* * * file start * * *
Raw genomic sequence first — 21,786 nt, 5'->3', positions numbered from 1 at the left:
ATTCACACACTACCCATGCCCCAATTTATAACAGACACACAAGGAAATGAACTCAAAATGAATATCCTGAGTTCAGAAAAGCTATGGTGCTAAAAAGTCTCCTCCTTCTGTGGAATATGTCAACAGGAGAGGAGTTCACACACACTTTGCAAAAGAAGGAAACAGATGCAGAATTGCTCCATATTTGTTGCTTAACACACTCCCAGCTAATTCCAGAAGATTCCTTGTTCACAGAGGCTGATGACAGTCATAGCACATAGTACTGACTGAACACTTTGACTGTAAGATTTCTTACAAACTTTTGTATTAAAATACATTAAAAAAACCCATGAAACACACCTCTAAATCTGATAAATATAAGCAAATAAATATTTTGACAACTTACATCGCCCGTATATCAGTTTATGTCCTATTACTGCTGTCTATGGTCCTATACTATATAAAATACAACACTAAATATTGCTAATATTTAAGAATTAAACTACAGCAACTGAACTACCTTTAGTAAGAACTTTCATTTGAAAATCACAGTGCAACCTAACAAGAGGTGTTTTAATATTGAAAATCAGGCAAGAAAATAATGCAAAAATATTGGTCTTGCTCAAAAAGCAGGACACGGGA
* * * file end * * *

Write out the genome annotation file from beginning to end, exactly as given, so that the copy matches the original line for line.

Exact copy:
Raw genomic sequence first — 21,786 nt, 5'->3', positions numbered from 1 at the left:
ATTCACACACTACCCATGCCCCAATTTATAACAGACACACAAGGAAATGAACTCAAAATGAATATCCTGAGTTCAGAAAAGCTATGGTGCTAAAAAGTCTCCTCCTTCTGTGGAATATGTCAACAGGAGAGGAGTTCACACACACTTTGCAAAAGAAGGAAACAGATGCAGAATTGCTCCATATTTGTTGCTTAACACACTCCCAGCTAATTCCAGAAGATTCCTTGTTCACAGAGGCTGATGACAGTCATAGCACATAGTACTGACTGAACACTTTGACTGTAAGATTTCTTACAAACTTTTGTATTAAAATACATTAAAAAAACCCATGAAACACACCTCTAAATCTGATAAATATAAGCAAATAAATATTTTGACAACTTACATCGCCCGTATATCAGTTTATGTCCTATTACTGCTGTCTATGGTCCTATACTATATAAAATACAACACTAAATATTGCTAATATTTAAGAATTAAACTACAGCAACTGAACTACCTTTAGTAAGAACTTTCATTTGAAAATCACAGTGCAACCTAACAAGAGGTGTTTTAATATTGAAAATCAGGCAAGAAAATAATGCAAAAATATTGGTCTTGCTCAAAAAGCAGGACACGGGA